Tag Archives: Bible study

Making The Church Stronger — Robert Bedenbaugh, Jr.

Have you ever wondered, “What does the church…collectively, congregationally, from the elders, deacons, and preachers to each and every member…need to do in order to become stronger and better in the sight of God in the present day?”  It’s worth at least pondering but, in fact, it’s actually worth deep and extensive study and prayer.  The key to the question is the phrase “in the sight of God” (Ac. 4:19).  Relatively, what else really matters (Ec. 12:13)?

So how would you answer?  Here are some possibilities.  “We should all pray more, especially for wisdom (1 Th. 5:17; Ja. 1:5).”  “We must focus more on evangelism and then encourage the faithful to stay faithful (Mk. 16:15; 1 Th. 5:11).”  “We’ve got to start taking a firmer stand for what is right and against what is wrong (1 Pe. 3:14; Ps. 94:16; Mt. 12:30).”

These are great answers and a good start because any right answer must be rooted in scripture (Ps. 119:172).  If “in the sight of God” is the key to the question, then we must consider what He has said.  I’ve listened to a sermon tape of brother Mel Futrell (currently preaching at the Shades Mountain congregation just south of Birmingham) titled “Intelligent Christianity” where he lists several scriptures from both testaments where God’s people are encouraged, and encouraging others, to reason with God and His Word (Is. 1:18; Ac. 19:9).  Time after time, God’s people are asked (Is. 42:23), required (Dt. 28:1-2), and even warned (Ps. 50:7) by God and His speakers to pay attention to what has been communicated.

Therefore, my answer to this question is to study…more diligently (2 Ti. 2:15).  As a whole, the church needs to study more in order to become stronger and better in the sight of God in the present day.  If we can’t answer our question without going to God’s Word, then the answer must include going to God’s Word…more.  Additionally (and I may stand to be corrected on this), I believe God’s people are generally more ignorant of the Bible presently than in decades past.  I believe New Testament Christians of the last century, regardless of age, had more Bible knowledge than their current counterparts.  Perhaps that’s a generality and my opinion, but I do believe it’s accurate.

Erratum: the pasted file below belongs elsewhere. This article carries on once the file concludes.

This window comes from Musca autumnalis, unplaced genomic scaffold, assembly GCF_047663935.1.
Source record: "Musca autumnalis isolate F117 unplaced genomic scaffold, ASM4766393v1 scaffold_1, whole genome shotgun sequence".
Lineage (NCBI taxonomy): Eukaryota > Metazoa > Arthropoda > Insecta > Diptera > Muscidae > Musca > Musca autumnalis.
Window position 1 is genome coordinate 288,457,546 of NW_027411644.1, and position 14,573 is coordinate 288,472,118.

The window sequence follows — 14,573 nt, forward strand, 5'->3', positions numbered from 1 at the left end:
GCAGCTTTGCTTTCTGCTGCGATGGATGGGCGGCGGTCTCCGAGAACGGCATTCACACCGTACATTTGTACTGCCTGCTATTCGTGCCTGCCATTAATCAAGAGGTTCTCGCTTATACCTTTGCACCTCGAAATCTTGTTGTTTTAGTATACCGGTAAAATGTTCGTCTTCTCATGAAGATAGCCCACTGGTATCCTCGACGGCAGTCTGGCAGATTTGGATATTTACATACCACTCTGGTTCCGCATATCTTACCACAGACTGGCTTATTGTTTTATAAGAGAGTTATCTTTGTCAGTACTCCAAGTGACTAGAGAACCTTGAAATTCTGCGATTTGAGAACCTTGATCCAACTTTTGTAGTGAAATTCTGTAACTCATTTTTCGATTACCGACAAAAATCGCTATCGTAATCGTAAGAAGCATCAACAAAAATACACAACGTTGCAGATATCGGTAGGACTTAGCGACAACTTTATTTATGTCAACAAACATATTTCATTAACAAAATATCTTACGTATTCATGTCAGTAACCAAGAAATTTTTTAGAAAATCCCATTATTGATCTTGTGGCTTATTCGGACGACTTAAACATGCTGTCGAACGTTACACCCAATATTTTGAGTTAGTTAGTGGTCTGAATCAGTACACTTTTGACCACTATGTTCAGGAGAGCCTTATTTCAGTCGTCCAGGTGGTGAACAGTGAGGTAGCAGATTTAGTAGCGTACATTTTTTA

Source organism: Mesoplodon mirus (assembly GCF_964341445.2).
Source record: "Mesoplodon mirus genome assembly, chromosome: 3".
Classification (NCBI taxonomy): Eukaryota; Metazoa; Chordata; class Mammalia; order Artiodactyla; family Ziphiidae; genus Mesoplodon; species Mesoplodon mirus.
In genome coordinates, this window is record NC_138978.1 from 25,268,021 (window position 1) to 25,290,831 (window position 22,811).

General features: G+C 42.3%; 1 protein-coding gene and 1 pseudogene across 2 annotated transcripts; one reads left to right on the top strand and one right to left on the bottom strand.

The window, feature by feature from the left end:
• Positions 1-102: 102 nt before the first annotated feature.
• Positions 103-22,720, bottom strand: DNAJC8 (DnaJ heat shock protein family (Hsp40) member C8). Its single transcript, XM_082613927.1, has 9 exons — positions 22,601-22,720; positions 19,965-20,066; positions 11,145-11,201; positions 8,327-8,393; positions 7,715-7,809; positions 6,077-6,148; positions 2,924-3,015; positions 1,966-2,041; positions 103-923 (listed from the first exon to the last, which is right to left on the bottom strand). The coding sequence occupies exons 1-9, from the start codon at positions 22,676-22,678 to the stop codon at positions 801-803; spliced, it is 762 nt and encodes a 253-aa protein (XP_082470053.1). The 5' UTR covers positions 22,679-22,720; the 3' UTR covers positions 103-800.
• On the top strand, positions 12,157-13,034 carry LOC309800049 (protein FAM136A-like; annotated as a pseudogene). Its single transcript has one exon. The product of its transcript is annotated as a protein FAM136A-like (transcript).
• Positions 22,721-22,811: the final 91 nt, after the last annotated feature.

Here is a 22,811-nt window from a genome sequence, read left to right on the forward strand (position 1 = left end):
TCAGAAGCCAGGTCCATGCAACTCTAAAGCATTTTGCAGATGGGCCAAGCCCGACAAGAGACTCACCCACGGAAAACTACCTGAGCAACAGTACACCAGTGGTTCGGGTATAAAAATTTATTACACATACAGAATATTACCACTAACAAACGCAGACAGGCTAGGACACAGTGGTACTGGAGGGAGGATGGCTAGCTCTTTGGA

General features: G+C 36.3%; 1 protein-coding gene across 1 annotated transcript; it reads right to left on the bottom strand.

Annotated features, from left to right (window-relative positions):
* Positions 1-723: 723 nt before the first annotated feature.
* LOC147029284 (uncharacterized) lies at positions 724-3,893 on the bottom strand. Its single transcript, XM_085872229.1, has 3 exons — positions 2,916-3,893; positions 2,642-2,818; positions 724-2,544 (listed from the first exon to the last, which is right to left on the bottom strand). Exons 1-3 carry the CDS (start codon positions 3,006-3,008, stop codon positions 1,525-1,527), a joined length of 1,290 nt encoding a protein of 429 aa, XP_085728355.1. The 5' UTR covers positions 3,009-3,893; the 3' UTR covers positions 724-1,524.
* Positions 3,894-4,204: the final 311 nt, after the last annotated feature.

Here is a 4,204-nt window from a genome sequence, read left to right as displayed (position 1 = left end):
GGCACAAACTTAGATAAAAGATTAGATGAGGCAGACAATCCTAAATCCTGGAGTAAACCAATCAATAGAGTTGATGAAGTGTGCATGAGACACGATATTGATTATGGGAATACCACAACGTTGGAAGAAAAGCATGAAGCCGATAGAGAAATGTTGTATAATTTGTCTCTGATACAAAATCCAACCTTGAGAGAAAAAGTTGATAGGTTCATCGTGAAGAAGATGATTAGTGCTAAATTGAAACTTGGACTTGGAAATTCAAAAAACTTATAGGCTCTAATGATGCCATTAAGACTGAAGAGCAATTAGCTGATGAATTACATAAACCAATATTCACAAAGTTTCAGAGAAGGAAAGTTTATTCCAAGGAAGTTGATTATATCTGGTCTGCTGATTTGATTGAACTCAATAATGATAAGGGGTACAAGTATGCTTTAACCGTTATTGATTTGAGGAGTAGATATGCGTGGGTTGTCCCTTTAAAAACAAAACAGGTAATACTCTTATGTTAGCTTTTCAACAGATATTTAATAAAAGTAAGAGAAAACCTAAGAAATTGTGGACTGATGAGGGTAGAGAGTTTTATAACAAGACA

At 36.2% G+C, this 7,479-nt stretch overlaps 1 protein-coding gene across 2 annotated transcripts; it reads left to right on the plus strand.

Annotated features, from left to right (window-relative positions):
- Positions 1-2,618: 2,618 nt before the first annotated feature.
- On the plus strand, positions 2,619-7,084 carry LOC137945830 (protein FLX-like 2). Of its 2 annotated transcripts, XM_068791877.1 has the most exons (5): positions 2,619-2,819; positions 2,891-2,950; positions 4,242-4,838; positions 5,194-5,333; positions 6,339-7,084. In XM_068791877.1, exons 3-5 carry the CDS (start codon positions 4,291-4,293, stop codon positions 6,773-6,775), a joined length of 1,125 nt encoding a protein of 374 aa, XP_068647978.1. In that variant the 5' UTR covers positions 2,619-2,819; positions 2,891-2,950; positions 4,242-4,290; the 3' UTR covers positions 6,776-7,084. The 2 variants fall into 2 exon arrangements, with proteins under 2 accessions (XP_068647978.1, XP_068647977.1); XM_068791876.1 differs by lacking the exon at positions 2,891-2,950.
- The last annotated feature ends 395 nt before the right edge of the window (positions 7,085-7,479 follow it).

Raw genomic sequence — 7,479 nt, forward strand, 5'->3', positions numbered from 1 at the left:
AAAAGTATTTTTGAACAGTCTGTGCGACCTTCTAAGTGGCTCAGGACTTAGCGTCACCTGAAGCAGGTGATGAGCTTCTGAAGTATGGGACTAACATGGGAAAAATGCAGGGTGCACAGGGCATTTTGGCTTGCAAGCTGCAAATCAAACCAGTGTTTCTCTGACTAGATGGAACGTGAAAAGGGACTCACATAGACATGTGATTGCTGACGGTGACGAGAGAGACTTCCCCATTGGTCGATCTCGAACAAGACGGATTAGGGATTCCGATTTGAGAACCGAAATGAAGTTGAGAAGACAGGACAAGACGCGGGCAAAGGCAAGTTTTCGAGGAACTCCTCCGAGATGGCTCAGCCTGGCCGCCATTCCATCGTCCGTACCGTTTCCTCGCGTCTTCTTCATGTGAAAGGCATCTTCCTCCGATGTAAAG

What if this question was asked with a hint of discouragement?  In so many words, “What can we do?  What can I do?  I’m just one person.”  What humanity has always needed to do in any day is to “hear the Word of the Lord” (Ez. 37:1-14, especially v. 4).

The New Testament refers to God’s people in this age as “Christians” and “the church,” but God, through inspiration in His New Testament, principally uses “disciples” to refer to His people.  Disciple means “learner, student, or pupil” and is not a title; it is a noun referring to the endeavor to accomplish the action of learning.  This can seem to suggest God cares more about what I’m doing than what I call myself.  He wants me to be a learner (Jn. 5:45), and I can’t learn from Him or about His Son without studying what He has said (Jn. 5:39-40).

Certainly there are caveats.  Knowledge is useless without understanding how to apply it and moving forward to its actual utilization in our lives (Mt. 15:16-20; Ja. 2:22-25).  All of this begins with a healthy respect and reverence for the power and majesty of God (Pr. 1:7; 9:10).  If we study more and learn anything about what God expects but don’t respect God enough to obey, we have nothing for which to hope (Pr. 24:13-14).